A FEW YEARS AGO, former caravan repairer Steve Thompson was struck by the idea that the local industry was in need of a better class of offroad caravans. So he did what so many of us would like to do and started his own company, Spinifex Caravans. The name Spinifex reflects the tough outdoor conditions into which Steve believes his caravans should - and will - travel. It also suggests a caravan that's as rugged and enduring as the outback itself.
With less time up my sleeve than I would have liked, I hitched a custom-built EpiX to the back of a Toyota Sahara to see if this Spinifex was indeed as rugged as the great outdoors.
WATCH THE WEIGHT
Like other Spinifex vans, the EpiX looks ready to tackle anything. There is a real sense of style and earthy good looks about this van. Its silver/grey external cladding, twin boot doors and plentiful supply of protective checkerplate give it just the right look.
The EpiX shows that departing from the stock standard 'caravan white' exterior has a certain offroad appeal.
Like others in the range, this Spinifex has full interlocking aluminium walls and roof, which means tackling creek crossings along an outback track won't come back to bite you by way of potential water damage. The van fills you with the confidence that it would handle whatever the outback throws at it.
Spinifex hasn't changed the chassis recipe since I last took a peak at one in early 2011. As with other designs, this van is equipped with a dual-beam hot-dipped galvanised chassis and independent airbag suspension, a solid combo that ensures you have the best chance of surviving some rough and tumble touring.
It was good to see that design details also took care of some of the smaller features that are sometimes overlooked on offroad vans. For example, the two external taps, front and rear, are well protected. Also, an external hatch provides access for an air hose - very handy after a few days of beach camping. There's nothing worse than dragging a van with flat tyres along the bitumen until you can find a servo.
The 7.1m (23ft 3in) EpiX has a Tare of 3220kg and ATM of 4220kg, which is a considerable weight. This means the van needs a tow vehicle no smaller than a Toyota LandCruiser or Land Rover Defender, though if you were to load to its maximum, you'd need a vehicle with a larger towing capacity than even those big 4WDs offer.
It should be noted that this van was built especially for a customer who had the right vehicle for the job. Lighter models are available in the Spinifex line-up, too.
When you're looking at touring some of the more remote Australian locations, what you really want is independence. That means plenty of gas, water and energy for a long stay in the bush.
The EpiX is equipped with 18kg of gas shared across two bottles, which is more than enough to sizzle some sausages and shower for several days.
Once in camp, this van has the advantage of two fridges. The new owner thought it was a good idea to have a portable little Engel to keep the beer cold right beside the external gas barbecue, as well as a good-sized Vitrifrigo on the inside for the rest of the essentials. Nobody's ever going to complain about not having a cold drink when standing around this barbie.
The only potential problem with this setup is the possibility of running out of battery power. But with three 135W solar panels on the roof, that potential is very slim indeed.
Packing easily for RV travel means suitable external storage, and plenty of it. A front boot, tunnel and separate generator bin on the offside provide lots of places for your gear.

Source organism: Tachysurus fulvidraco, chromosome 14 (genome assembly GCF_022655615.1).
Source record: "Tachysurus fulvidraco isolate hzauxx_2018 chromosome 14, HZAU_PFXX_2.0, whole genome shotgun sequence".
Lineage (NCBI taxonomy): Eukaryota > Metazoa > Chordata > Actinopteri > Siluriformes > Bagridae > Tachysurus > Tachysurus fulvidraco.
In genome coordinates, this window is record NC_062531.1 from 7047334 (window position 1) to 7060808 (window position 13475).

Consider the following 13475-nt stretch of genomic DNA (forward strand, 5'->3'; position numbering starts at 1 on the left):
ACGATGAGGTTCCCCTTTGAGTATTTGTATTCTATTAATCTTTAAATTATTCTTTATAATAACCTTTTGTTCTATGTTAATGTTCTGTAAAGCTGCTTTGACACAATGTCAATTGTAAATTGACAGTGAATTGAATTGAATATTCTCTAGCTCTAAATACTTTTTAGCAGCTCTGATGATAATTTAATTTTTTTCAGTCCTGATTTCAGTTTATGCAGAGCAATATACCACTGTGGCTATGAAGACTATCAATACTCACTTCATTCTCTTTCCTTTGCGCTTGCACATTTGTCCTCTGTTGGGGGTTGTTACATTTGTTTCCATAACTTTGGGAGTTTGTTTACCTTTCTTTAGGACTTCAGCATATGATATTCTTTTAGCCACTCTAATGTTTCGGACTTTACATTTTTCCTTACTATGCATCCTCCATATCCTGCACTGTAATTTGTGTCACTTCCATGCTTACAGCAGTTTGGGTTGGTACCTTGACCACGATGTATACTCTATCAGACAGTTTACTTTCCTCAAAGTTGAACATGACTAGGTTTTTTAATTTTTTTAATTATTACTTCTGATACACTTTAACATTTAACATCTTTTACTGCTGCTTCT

This Spinifex utilises a Hitchmaster DO45 coupling, which is ideal for a van of this size and weight. These units also have the advantage of all-direction articulation and a self-aligning pin.
With leather upholstery, a well-equipped kitchen and comfortable single beds, the EpiX is an immediately attractive rig on the inside. The bedroom includes a middle hanging wardrobe, as well as individual shelves and front windows for each bed, and plenty of overhead lockers. Well-constructed drawers and cupboards mean there's little chance of picking up a splinter or arguing with a stuck drawer when looking for the bottle opener.
While looked over the EpiX during a hot, sultry summer, it's more than capable in cooler climes, with a diesel heater ready to tackle the coldest high-country nights. In the kitchen, the van is good for the travelling gourmet, equipped with a cooktop and accessible microwave, and plenty of bench space to make meal preparation easier.
This van comes with its own front-loading washing machine, skilfully hidden away in the good-sized ensuite, so you can take your clothes home clean. There is also a cupboard for hanging your favourite jacket. On the downside, the shower cubicle is a little on the small side.
THE BOTTOM LINE
With the top-of-the-range EpiX, Spinifex is catering for the offroad RVer who cares more about the experience than the budget, more about the journey than the destination, and who loves to blend style, comfort and pragmatism in a wonderful van fit for the great outdoors.
When budget is not the issue, there is no doubt the Spinifex EpiX is a fine van, especially in terms of build quality.
Overall length: 9.8m (32ft 2in)
External length: 7.1m (23ft 3in)
External width: 2.4m (7ft 8in)
Internal height: 1.98m (6ft 6in)
Travel height: 3.1m (10ft 2in)
Ball weight (advised): 240kg
Frame: Interlocking aluminium
Chassis: Dual-beam hot-dipped galvanised
Suspension: Cruisemaster independent airbag
Price as shown: $145,000
Supplied by: Spinifex Caravans, 21 Imboon Street, Deception Bay, Qld 4508, (07) 3888 2221 or www.spinifexcaravans.com.au.
WORDS AND PICS David Gilchrist.
Source: Caravan World Mar 2012.